The Last of Us Episode 4 Review: Don’t Cross Melanie Lynskey
The Last of Us seriously ups the stakes as Joel and Ellie head into Kansas City and meet one very pissed off Melanie Lynskey.
This Last of Us review contains spoilers.
The Last of Us Episode 4
Coming off the heels of The Last of Us’ show-stopping “Long Long Time,” episode 4, titled “Please Hold My Hand,” refocuses on Joel and Ellie’s westward trek and introduces a new character who could potentially cause the show’s story to deviate from the game’s in other fascinating ways.
The episode opening with Ellie pointing her surreptitiously-procured handgun at a mirror in an abandoned gas station is a poignant juxtaposition that sets the tone for what transpires later on. Her pose says “Taxi Driver,” but her mouth says, “Pew pew,” which tells us everything we need to know. She’s a tough kid…but she’s still a kid.
This dichotomy is conveyed throughout the episode. The gun is a through line here, representing the violence and brutality Joel seems to want to protect Ellie from, or at least prepare her for. The other object that acts as a symbolic through line is Ellie’s joke book, which underlines the fact that she’s growing on Joel, and that he definitely doesn’t see her as “cargo” anymore—he’s beginning to truly care about her.
Aside from Joel and Ellie warming up to each other, the episode’s other big concern is the introduction of a new group of survivors that’s equally, if not more dangerous than the fungal folk. Back in episode 2, Tess’ last stand was changed from the game to involve infected as opposed to soldiers. In hindsight, this change seems to have in part been made to save the earnest introduction of non-infected antagonists for episode 4.
Joel and Ellie getting ambushed in Kansas City (changed from Pittsburgh in the game) and crashing their truck into a laundromat is a nod to a memorable encounter from the PlayStation classic, but what ensues in the aftermath is new. Ellie saves Joel’s ass with the gun she snuck, and instead of tearing into her for lying, he simply has her hand it over. Later, he teaches her how to handle it properly. Especially in these scenes, Pedro Pascal and Bella Ramsey’s performances are nuanced, and the material allows for their eyes, body language, and behavior to tell the story.
Then we meet Kathleen (Melanie Lynskey), the leader of a militant rebel faction who’ve evidently wrested control of the city from FEDRA’s hands. Lynskey does a fantastic job of coming across as formidable and vicious while letting her character’s humanity seep through just enough. She’s hunting down Henry and Sam, and Joel and Ellie, and when she unflinchingly takes the life of the doctor who literally delivered her into the world, we know she’ll probably do way worse to Henry for selling out her late brother to FEDRA.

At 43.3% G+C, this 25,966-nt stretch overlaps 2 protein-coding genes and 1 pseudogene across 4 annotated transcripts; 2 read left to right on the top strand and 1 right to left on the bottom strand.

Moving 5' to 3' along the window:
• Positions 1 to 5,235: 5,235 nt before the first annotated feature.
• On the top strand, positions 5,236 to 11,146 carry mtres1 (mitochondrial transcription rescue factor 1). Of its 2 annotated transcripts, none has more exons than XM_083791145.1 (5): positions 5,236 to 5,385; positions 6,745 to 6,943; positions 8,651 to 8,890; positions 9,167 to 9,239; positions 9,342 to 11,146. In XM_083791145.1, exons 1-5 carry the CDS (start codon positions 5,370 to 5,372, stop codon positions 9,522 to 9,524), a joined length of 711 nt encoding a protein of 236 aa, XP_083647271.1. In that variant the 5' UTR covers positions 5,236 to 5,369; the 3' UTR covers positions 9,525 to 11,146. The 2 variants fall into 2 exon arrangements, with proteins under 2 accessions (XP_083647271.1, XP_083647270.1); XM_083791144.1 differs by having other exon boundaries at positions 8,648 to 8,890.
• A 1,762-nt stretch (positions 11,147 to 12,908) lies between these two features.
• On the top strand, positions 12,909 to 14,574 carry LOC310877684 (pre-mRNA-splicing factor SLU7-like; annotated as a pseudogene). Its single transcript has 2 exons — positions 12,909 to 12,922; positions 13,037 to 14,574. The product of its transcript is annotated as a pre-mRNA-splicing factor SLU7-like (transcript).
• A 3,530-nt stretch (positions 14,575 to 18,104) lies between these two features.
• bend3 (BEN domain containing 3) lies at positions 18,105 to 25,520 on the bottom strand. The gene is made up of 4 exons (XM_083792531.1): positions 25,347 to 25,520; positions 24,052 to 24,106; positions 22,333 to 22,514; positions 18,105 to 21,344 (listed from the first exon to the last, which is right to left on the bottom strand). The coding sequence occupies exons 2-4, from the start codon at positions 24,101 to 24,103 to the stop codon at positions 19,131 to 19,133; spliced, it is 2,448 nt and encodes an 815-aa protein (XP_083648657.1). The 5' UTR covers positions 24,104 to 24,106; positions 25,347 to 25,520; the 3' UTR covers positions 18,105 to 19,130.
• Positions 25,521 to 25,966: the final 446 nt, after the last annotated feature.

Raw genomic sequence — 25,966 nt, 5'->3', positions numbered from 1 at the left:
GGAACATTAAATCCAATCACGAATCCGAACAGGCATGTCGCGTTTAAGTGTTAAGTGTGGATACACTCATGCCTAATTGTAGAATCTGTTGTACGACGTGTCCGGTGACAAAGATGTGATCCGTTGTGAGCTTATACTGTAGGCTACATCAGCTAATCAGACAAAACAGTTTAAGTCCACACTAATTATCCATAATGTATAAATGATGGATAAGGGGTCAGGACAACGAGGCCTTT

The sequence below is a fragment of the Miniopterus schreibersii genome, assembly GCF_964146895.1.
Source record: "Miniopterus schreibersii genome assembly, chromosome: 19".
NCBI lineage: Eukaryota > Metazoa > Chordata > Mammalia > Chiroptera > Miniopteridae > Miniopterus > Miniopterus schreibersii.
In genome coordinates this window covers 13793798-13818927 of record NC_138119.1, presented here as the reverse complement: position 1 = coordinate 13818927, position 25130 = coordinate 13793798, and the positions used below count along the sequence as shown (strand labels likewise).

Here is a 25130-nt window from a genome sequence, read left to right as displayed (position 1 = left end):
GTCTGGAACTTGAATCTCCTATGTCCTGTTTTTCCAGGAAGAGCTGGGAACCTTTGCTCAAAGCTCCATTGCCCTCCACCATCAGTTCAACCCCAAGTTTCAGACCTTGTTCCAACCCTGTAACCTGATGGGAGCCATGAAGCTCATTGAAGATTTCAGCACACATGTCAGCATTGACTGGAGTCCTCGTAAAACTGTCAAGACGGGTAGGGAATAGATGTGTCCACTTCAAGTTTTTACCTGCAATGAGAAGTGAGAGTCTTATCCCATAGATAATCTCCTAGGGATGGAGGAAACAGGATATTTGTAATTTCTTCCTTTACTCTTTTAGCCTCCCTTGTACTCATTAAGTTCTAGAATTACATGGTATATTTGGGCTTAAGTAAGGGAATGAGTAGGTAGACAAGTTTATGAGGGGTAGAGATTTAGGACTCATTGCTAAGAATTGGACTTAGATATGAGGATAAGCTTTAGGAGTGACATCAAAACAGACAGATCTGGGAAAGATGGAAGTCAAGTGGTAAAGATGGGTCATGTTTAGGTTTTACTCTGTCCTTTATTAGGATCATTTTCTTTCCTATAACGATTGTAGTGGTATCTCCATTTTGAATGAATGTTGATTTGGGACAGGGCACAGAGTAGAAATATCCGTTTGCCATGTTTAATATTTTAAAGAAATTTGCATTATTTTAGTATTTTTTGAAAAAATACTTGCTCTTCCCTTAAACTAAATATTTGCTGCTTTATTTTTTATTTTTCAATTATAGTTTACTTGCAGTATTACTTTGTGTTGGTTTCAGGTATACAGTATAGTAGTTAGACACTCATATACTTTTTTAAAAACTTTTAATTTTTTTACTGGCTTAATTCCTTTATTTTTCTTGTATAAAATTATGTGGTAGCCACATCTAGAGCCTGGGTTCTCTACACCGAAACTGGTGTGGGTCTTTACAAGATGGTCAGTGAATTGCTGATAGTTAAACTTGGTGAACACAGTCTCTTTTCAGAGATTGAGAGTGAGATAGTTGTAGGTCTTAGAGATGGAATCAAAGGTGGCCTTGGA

It’s nice to see that Craig Mazin and Neil Druckmann have the confidence to expand upon the original story with a brand new character like Kathleen. Being that she’s so enmeshed with Henry from the jump, it’ll be interesting to see whether the brothers’ respective fates are altered from their game counterparts’. So far, the developments surrounding Kathleen and her group haven’t been nearly as compelling an addition to the story as Bill and Frank’s were, but there’s still time to see how Kathleen impacts events moving forward.
One ominous sign of things to come is the gurgling sinkhole Kathleen and her right hand man Perry (Jeffrey Pierce) find in the storage room of the abandoned building Henry and Sam have been holed up in. Judging from the looks on their faces, it’s clearly a major issue literally bubbling to the surface, and Kathleen’s decision to keep it under wraps until they solve their Henry problem will undoubtedly come back to bite them in the ass.
The closing moments of the episode give a bit of insight into both Joel and Ellie’s pasts. Joel all but confesses that he’s killed innocent people to survive in the years since the outbreak, and that he doesn’t want that for Ellie. “It isn’t fair, at your age, having to deal with all of this,” he mumbles, which is the most compassionate and fatherly thing he’s said to her yet. When he recalls her mentioning she’s hurt people herself, she refuses to talk about it.
The way the show is building Joel and Ellie’s relationship brick by brittle brick is incredibly well thought-out. You feel the warmth growing between them, but you know they’re both haunted by visions from their past that they’ll never be able to shake. Henry and Sam putting guns to their heads to end the episode is a tantalizing cliffhanger, and with Kathleen and her people added to the mix, the fuse seems to be lit for an explosive fifth episode.